But it also goes back to the first paradigm on Authority; with many takes on the Bible, who has the authority to teach truth? Although Martin Luther seem to do the most with sola fide, he wasn’t the first. The new testament epistles reveal situations in the Church where people were not living the way Jesus taught and transmitted by the Apostles—Sacred Tradition. Paul had very strong things to say about such conditions including the command to expel the immoral brother. The epistle of James, which Martin Luther called the “epistle of straw” presumably because he believed it was only good for burning, calls out this topic in some detail. Look up James 2:14-26 in which the Apostle talks not about a dead work, but a dead faith without works.

[1] Look at the article of Sola Fide on Wikipedia to see the list of scripture for and against.

Paradigm Shift – The Source of Authority

The source of authority in this context means that which has the authority to teach faith and morals to the world, specifically Christians or any would-be disciple of Christ.  The assumption here is that the teachings from an unchanging God are also unchanging.

The first part in McLean Bible Church’s Spiritual Bootcamp series from head pastor Lon Solomon is about the Reality of the Bible because, as he says in the sermon, all we know about God, Jesus, salvation, creation, et cetera, comes from and begins with the Bible.  And so, in that tradition, the Bible is the source of what we know and is our source of authority. That is why the inerrancy of the Bible is crucial, for to be in error, at any point, poses a problem: how can we trust the Bible as a source of authority if it has flaws? Evangelical Christians defend the inerrancy of the Bible as if their soul depends on it because, in that tradition, it does. One of the pillars of the Protestant Reformation is sola scriptura (scripture alone) and, so, the Bible’s place in authority is paramount. Consequently, if a particular doctrine cannot be discerned clearly in the pages of the Bible, it is suspect or false.

The Catholic Church source of authority is, rather conveniently, the Church itself or more specifically the magisterium— the authority represented by the present Pope and his bishops as well as all the church’s past teaching as a continuum traceable to Jesus first authorization of the first pope, Peter, in Matthew 23:18, commissioned as the rock on which Christ would build his Church.


Protestant and Catholics actually agree that the Bible is authoritative.  The difference is, in the Protestant view, the Bible stands as authoritative in the hands of the believer guided by the Holy Spirit, whereas Catholics believe the Bible is authoritative in the hands of the Church guided by the Holy Spirit. After all, the Church was responsible for compiling the canon of scripture, so how is it that Protestants use the very thing composed by the Church as authoritative without recognizing the authority of the Church that compiled it?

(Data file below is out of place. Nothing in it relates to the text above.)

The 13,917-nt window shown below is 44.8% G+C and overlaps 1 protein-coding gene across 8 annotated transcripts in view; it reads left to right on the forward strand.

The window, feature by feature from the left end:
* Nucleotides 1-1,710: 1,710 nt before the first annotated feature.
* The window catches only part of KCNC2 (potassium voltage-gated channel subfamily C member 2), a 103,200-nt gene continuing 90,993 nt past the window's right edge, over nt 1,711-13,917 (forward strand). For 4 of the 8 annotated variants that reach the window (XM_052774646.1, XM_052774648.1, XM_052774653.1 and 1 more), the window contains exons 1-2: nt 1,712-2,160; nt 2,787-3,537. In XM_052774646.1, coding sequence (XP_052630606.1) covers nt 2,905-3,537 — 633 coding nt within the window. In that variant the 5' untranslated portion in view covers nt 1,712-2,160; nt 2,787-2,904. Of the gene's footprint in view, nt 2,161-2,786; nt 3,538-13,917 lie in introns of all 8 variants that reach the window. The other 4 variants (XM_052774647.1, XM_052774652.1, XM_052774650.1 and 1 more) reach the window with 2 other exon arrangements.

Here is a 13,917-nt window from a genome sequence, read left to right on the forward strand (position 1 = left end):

And when one considers that there are numerous Protestants denominations of varying viewpoints but only one, holy, catholic and apostolic Church, which paradigm appears to be working? We tend to read the Bible through the lens of our personal experience, culture, language, politics and desires. So what really is the source of authority? Is it the Holy Spirit, a false spirit, or ourselves?

Catholic teaching is remarkably, almost miraculously, stable. Teachings that many mainstream Protestant denominations once held to be true have been eventually warped or disregarded including teachings on birth control, sexuality, marriage, divorce, perpetual virginity of Mary, male priesthood, salvation and a host of theological topics. Conversely the Catholic Church is routinely criticized for not changing with the times.

Paradigm Shift – Introduction

Conversion from Protestant Christianity, specifically Evangelical Bible Christianity, to Roman Catholicism involves a number of large paradigm shifts in perspective and thinking. It is not possible to understand the differences between the two as well as what Catholics believe and why they believe it without these dramatic changes. This series is designed to highlight these paradigms shifts in the hopes of bringing separated brethren into the fullness of faith.

For each essay, I will try to present the Protestant view juxtaposed to the Catholic view and Analyze. These posts will also be listed in one place as links in the main menu item above “Paradigm Shifts”